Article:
Police Investigate Alleged Immigration Scam - NBC 7 San Diego
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Police Investigate Alleged Immigration Scam

State and local officials say immigrants are a prime target for alleged crime.

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    National City police are investigating a situation in South Bay where a woman said she gave another woman who she thought was an attorney a few thousand dollars for legal help with her family's immigration status. NBC 7's Wendy Fry has what's been learned about that woman. (Published Wednesday, Feb. 25, 2015)

    Police are investigating a South Bay woman after an undocumented family reported her for falsely saying she was an immigration attorney and taking their money. State and local officials say immigrants are a prime target for alleged crime.

    A.J. Aguirre first told her story on NBC 7. She said she was initially afraid to go to police because of some of her family members' immigration status, which is they are not legally allowed to live or work in the United States.

    Aguirre said her family gave a woman, who they thought was an attorney, $3,000 for legal help and immigration services. She said they met the woman at her family's church and made the payments over a period of a couple weeks in February 2015.

    She said she filed a report with police and NBC 7 Investigates has confirmed National City Police have an open investigation into the woman.

    After working with the woman for a few days, Aguirre said she began to mistrust her, so she secretly recorded the woman's Feb. 4 conversation with her family.

    Two days later, Aguirre says the woman never showed up to an immigration appointment she said she would attend. That’s the same time Aguirre said the woman stopped responding to texts and calls.

    NBC 7 Investigates had an audio tech expert confirm the recordings do not exhibit evidence of being altered.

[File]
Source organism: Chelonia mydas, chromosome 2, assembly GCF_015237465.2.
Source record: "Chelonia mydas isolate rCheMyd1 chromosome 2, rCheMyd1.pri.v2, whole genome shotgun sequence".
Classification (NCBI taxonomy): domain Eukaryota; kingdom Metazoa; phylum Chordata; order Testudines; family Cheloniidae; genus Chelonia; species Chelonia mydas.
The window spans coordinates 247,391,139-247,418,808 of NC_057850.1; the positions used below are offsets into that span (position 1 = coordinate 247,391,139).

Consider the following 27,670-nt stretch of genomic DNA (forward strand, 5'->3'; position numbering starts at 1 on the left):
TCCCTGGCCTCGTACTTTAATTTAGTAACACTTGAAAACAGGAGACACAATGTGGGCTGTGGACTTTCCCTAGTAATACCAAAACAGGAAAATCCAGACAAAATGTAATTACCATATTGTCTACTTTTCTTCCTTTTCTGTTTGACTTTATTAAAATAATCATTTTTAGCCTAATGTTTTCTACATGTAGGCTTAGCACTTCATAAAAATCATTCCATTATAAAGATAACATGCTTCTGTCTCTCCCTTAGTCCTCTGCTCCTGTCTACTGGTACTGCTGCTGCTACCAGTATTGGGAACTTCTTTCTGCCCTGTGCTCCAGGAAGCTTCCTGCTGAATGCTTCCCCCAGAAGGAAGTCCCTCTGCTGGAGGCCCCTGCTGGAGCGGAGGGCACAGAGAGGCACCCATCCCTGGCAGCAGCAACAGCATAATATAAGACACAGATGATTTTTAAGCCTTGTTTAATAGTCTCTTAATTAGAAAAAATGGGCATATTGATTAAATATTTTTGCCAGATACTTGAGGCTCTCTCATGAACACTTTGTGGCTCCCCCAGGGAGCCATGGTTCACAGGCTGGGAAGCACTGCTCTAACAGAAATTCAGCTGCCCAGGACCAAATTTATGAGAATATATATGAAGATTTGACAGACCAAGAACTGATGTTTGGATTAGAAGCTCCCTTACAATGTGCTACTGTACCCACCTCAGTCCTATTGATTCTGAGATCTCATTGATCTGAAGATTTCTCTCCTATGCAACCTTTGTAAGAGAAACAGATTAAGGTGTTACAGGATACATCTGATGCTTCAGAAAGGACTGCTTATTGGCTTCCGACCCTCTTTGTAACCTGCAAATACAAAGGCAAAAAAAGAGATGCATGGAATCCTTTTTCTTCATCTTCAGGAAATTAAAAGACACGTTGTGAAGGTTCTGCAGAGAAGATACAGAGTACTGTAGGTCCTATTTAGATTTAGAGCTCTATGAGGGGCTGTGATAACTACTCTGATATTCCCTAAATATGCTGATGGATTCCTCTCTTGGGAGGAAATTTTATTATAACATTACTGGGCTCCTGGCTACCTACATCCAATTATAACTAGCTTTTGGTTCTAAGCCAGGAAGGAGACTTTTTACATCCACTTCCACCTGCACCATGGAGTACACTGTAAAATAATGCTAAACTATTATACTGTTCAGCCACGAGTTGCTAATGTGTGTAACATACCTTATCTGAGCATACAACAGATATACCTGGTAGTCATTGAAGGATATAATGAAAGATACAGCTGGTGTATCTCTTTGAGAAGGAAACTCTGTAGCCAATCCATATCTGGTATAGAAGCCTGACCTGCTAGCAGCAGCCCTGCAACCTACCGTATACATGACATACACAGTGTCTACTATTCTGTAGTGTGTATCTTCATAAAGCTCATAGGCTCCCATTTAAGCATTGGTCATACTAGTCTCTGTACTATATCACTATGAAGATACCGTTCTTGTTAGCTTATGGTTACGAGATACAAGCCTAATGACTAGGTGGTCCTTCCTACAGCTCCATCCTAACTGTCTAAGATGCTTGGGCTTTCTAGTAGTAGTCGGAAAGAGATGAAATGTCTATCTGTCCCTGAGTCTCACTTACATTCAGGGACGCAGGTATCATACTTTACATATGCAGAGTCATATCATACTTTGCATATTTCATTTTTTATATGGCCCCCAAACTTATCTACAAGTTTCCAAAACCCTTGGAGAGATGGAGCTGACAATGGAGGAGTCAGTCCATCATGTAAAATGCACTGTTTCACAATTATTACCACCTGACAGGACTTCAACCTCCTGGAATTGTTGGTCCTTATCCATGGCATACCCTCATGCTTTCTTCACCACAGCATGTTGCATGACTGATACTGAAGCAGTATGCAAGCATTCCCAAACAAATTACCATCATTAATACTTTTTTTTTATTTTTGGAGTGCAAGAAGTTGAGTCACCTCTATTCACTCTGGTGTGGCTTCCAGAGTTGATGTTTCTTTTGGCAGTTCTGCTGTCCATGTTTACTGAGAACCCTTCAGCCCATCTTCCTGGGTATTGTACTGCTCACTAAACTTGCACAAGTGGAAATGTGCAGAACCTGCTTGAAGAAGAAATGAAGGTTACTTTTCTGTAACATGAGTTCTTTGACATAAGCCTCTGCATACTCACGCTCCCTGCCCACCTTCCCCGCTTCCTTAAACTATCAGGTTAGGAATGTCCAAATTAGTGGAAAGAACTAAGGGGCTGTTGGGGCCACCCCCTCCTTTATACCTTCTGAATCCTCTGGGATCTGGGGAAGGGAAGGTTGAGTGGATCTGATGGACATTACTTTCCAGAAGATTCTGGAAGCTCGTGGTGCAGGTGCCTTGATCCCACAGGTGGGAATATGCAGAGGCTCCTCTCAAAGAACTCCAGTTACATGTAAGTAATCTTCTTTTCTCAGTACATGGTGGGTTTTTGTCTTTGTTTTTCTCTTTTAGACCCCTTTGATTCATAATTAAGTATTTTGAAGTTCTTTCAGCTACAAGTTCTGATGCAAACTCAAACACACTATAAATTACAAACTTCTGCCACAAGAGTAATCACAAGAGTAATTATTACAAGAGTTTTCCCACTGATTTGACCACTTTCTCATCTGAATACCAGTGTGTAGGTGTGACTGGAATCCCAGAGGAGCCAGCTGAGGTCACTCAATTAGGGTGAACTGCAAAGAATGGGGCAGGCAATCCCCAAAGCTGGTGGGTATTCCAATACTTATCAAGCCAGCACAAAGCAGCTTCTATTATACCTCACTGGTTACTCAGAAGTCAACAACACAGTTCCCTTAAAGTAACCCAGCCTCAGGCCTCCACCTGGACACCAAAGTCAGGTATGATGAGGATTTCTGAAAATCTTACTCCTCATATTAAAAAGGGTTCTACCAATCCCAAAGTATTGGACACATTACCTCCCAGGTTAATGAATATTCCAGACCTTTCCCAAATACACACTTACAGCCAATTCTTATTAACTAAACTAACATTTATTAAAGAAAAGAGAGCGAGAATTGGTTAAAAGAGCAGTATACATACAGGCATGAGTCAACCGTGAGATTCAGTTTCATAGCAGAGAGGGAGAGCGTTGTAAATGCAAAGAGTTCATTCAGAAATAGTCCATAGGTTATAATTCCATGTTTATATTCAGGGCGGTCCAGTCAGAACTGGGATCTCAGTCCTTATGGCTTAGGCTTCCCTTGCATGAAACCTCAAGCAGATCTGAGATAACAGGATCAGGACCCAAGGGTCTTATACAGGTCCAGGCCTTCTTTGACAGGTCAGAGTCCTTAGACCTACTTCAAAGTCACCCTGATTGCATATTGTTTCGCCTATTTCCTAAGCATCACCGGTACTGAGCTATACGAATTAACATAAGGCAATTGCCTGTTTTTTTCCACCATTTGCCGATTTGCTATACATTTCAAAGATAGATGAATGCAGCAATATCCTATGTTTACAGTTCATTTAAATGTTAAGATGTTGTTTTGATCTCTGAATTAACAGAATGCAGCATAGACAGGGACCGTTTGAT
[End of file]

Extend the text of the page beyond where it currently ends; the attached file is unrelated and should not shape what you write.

On the recording, the woman can be heard telling Aguirre and her family how to respond to questions at an upcoming immigration hearing.

    "They are going to ask you how much you paid me. Zero," the woman can be heard saying. "I have not charged you one penny. You paid immigration."

    But Aguirre said that is not true. She said her family had already made several cash payments to the woman.

    On the recording, the woman identifies herself as Micallela Aguilera Coleman. She can be heard offering advice on how to answer questions from immigration officials about how some of the family members got into the United States.

    "'I don't even want to remember the nightmare,' that's what you say," Aguilera said on the recording. "'I came in so many times, I don't know. Sometimes, it was a coyote. Sometimes, I ran across. Now, I want a better life for myself. I have a daughter and I want to fight for this. I thank my lawyer for helping me,' that's what you say."

    Aguilera is also heard on the recording saying she has collected tens of thousands of dollars from other clients.

    NBC 7 Investigates checked state bar websites for licensed attorneys in all 50 states, but could not find Aguilera listed as an attorney in any of the databases under any variation of her name. She also has not returned multiple calls from NBC 7 and requests for comment.

    Court records show Aguilera has been convicted in California for charges that include the unauthorized practice of law, possession of bad checks, and fraud. We've also learned from local law enforcement officials that she is currently wanted by Michigan state police on suspicion of fraud.